By Bob Walker
We have seen quite a few Red Crossbills (Loxia curvirostra) in Los Alamos County this winter and spring. These remarkably adapted birds give you the first impression of being “just another finch” until you notice their oddly-shaped bills, which cross at the tips. The brick-red males and pale yellow females are noticeably larger than House Finches, but otherwise resemble these more familiar feeder birds. To make things more confusing, their young resemble female House Finches even more, being overall brown birds with heavy streaking on the bellies. If you visit the Los Alamos Nature Center this month, stay around in the Wildlife Observation Room for a bit, and sooner or later, some Red Crossbills will almost certainly stop by to pick up some seed from the house-like feeder on the pole in front of the windows. We must be seeing a local family of Crossbills, because there are often a couple of juveniles accompanying their parents.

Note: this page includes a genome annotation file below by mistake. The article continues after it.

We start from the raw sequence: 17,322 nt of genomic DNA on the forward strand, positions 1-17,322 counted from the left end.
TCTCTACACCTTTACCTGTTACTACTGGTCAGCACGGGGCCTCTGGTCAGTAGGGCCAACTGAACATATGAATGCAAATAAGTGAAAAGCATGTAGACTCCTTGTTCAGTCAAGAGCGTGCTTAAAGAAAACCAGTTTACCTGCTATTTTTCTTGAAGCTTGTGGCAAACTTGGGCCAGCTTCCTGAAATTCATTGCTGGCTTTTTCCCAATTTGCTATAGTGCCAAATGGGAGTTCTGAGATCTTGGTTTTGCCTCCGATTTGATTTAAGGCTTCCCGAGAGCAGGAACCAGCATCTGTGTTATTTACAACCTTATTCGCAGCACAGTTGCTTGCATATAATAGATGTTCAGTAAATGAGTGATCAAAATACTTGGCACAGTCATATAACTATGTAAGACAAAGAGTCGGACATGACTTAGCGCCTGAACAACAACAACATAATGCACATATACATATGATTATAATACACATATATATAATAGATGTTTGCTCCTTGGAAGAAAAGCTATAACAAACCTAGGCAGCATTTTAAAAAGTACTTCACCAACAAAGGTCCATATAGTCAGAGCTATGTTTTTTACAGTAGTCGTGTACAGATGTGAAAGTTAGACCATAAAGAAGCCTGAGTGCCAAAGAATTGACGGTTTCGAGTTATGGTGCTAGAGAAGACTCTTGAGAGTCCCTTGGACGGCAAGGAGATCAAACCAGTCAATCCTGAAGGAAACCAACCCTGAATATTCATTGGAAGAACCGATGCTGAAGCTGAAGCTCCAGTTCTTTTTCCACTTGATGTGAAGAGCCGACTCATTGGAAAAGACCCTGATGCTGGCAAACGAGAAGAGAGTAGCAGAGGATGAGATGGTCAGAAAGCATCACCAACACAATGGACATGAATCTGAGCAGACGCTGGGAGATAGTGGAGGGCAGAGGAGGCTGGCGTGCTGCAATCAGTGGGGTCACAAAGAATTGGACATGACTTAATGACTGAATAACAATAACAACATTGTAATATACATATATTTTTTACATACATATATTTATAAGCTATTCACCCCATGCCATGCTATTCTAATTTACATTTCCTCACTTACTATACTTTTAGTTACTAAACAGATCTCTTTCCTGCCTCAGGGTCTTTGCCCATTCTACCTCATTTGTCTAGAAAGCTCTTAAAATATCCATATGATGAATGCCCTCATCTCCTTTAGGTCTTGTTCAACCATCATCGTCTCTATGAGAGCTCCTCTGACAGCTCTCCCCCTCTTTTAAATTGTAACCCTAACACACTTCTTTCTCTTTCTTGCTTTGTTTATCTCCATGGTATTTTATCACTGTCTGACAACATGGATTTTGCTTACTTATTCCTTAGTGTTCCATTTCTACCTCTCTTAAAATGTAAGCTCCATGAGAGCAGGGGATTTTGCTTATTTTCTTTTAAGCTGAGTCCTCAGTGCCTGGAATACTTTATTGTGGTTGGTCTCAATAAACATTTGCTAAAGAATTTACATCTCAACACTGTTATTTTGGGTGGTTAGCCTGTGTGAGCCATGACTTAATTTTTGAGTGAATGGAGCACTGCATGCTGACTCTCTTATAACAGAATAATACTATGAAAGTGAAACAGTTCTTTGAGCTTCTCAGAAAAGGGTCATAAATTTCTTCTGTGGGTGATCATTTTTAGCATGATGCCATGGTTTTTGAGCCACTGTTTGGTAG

Why are their bills crossed? It’s an adaptation that allows them to extract seeds efficiently from pine cones, the primary staple of their diet.
Red Crossbills stay here all year long but do wander around in search of healthy crops of pine cones; we must have good food resources now, because we have been seeing them for some time, and they are raising young. Unlike most birds, Crossbills will breed almost any time of the year, so long as there is an adequate food supply. There is much discussion in the ornithological literature whether or not there is just one species of Red Crossbill, or if in fact there are many species of Crossbills, distinguishable primarily by their vocalizations, and by minor differences in the timing of their breeding.